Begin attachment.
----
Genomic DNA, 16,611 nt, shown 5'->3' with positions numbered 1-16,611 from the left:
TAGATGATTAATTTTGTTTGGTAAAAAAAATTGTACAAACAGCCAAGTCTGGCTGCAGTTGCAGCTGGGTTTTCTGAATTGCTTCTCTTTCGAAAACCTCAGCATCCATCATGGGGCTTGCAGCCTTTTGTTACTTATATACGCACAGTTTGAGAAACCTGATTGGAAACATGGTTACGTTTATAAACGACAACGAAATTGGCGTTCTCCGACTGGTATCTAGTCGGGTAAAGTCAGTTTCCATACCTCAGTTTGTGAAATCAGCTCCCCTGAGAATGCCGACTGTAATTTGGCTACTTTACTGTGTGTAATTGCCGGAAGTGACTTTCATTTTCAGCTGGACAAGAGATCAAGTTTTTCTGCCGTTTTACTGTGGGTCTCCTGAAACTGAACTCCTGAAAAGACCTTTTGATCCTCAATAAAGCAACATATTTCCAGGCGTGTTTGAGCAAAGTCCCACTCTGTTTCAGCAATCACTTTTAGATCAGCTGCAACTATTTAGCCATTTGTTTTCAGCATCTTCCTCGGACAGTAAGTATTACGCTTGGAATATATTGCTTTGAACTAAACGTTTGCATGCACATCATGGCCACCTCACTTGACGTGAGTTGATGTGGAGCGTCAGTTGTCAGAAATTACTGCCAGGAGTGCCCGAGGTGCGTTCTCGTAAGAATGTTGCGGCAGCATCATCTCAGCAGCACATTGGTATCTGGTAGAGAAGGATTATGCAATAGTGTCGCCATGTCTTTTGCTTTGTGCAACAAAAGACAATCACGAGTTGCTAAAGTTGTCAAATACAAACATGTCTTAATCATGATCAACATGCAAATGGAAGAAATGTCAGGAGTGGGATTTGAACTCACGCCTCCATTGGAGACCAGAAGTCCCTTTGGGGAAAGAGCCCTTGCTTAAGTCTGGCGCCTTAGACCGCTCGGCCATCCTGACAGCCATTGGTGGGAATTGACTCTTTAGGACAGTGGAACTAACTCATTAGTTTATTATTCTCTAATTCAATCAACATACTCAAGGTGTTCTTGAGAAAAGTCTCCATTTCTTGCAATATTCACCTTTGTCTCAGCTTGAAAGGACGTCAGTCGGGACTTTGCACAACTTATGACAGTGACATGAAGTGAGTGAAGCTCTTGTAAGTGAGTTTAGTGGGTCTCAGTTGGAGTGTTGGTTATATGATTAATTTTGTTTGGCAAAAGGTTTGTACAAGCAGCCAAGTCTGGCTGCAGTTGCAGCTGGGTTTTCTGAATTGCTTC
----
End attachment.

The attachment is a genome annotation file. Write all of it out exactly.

Genomic DNA, 16,611 nt, shown 5'->3' with positions numbered 1-16,611 from the left:
TAGATGATTAATTTTGTTTGGTAAAAAAAATTGTACAAACAGCCAAGTCTGGCTGCAGTTGCAGCTGGGTTTTCTGAATTGCTTCTCTTTCGAAAACCTCAGCATCCATCATGGGGCTTGCAGCCTTTTGTTACTTATATACGCACAGTTTGAGAAACCTGATTGGAAACATGGTTACGTTTATAAACGACAACGAAATTGGCGTTCTCCGACTGGTATCTAGTCGGGTAAAGTCAGTTTCCATACCTCAGTTTGTGAAATCAGCTCCCCTGAGAATGCCGACTGTAATTTGGCTACTTTACTGTGTGTAATTGCCGGAAGTGACTTTCATTTTCAGCTGGACAAGAGATCAAGTTTTTCTGCCGTTTTACTGTGGGTCTCCTGAAACTGAACTCCTGAAAAGACCTTTTGATCCTCAATAAAGCAACATATTTCCAGGCGTGTTTGAGCAAAGTCCCACTCTGTTTCAGCAATCACTTTTAGATCAGCTGCAACTATTTAGCCATTTGTTTTCAGCATCTTCCTCGGACAGTAAGTATTACGCTTGGAATATATTGCTTTGAACTAAACGTTTGCATGCACATCATGGCCACCTCACTTGACGTGAGTTGATGTGGAGCGTCAGTTGTCAGAAATTACTGCCAGGAGTGCCCGAGGTGCGTTCTCGTAAGAATGTTGCGGCAGCATCATCTCAGCAGCACATTGGTATCTGGTAGAGAAGGATTATGCAATAGTGTCGCCATGTCTTTTGCTTTGTGCAACAAAAGACAATCACGAGTTGCTAAAGTTGTCAAATACAAACATGTCTTAATCATGATCAACATGCAAATGGAAGAAATGTCAGGAGTGGGATTTGAACTCACGCCTCCATTGGAGACCAGAAGTCCCTTTGGGGAAAGAGCCCTTGCTTAAGTCTGGCGCCTTAGACCGCTCGGCCATCCTGACAGCCATTGGTGGGAATTGACTCTTTAGGACAGTGGAACTAACTCATTAGTTTATTATTCTCTAATTCAATCAACATACTCAAGGTGTTCTTGAGAAAAGTCTCCATTTCTTGCAATATTCACCTTTGTCTCAGCTTGAAAGGACGTCAGTCGGGACTTTGCACAACTTATGACAGTGACATGAAGTGAGTGAAGCTCTTGTAAGTGAGTTTAGTGGGTCTCAGTTGGAGTGTTGGTTATATGATTAATTTTGTTTGGCAAAAGGTTTGTACAAGCAGCCAAGTCTGGCTGCAGTTGCAGCTGGGTTTTCTGAATTGCTTC